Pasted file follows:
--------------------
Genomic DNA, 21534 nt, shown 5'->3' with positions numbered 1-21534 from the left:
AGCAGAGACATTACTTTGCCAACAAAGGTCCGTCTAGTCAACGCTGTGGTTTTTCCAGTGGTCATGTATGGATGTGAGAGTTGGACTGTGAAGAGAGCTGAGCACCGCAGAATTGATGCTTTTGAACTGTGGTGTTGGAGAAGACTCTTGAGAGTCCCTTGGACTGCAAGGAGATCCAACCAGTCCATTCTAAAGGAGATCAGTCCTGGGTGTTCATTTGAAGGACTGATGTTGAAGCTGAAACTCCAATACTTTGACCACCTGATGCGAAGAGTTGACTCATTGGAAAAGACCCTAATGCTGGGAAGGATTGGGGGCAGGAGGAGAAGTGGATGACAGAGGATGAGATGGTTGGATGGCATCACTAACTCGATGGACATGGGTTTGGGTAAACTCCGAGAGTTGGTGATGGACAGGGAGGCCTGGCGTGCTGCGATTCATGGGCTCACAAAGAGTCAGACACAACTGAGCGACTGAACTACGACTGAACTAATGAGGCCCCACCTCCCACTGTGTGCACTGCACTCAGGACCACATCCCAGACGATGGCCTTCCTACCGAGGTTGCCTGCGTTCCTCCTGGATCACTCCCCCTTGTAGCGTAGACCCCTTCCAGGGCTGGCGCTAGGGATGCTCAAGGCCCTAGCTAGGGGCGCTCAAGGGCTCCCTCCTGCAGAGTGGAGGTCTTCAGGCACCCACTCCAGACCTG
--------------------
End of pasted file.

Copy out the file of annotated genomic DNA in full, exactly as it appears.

Genomic DNA, 21534 nt, shown 5'->3' with positions numbered 1-21534 from the left:
AGCAGAGACATTACTTTGCCAACAAAGGTCCGTCTAGTCAACGCTGTGGTTTTTCCAGTGGTCATGTATGGATGTGAGAGTTGGACTGTGAAGAGAGCTGAGCACCGCAGAATTGATGCTTTTGAACTGTGGTGTTGGAGAAGACTCTTGAGAGTCCCTTGGACTGCAAGGAGATCCAACCAGTCCATTCTAAAGGAGATCAGTCCTGGGTGTTCATTTGAAGGACTGATGTTGAAGCTGAAACTCCAATACTTTGACCACCTGATGCGAAGAGTTGACTCATTGGAAAAGACCCTAATGCTGGGAAGGATTGGGGGCAGGAGGAGAAGTGGATGACAGAGGATGAGATGGTTGGATGGCATCACTAACTCGATGGACATGGGTTTGGGTAAACTCCGAGAGTTGGTGATGGACAGGGAGGCCTGGCGTGCTGCGATTCATGGGCTCACAAAGAGTCAGACACAACTGAGCGACTGAACTACGACTGAACTAATGAGGCCCCACCTCCCACTGTGTGCACTGCACTCAGGACCACATCCCAGACGATGGCCTTCCTACCGAGGTTGCCTGCGTTCCTCCTGGATCACTCCCCCTTGTAGCGTAGACCCCTTCCAGGGCTGGCGCTAGGGATGCTCAAGGCCCTAGCTAGGGGCGCTCAAGGGCTCCCTCCTGCAGAGTGGAGGTCTTCAGGCACCCACTCCAGACCTG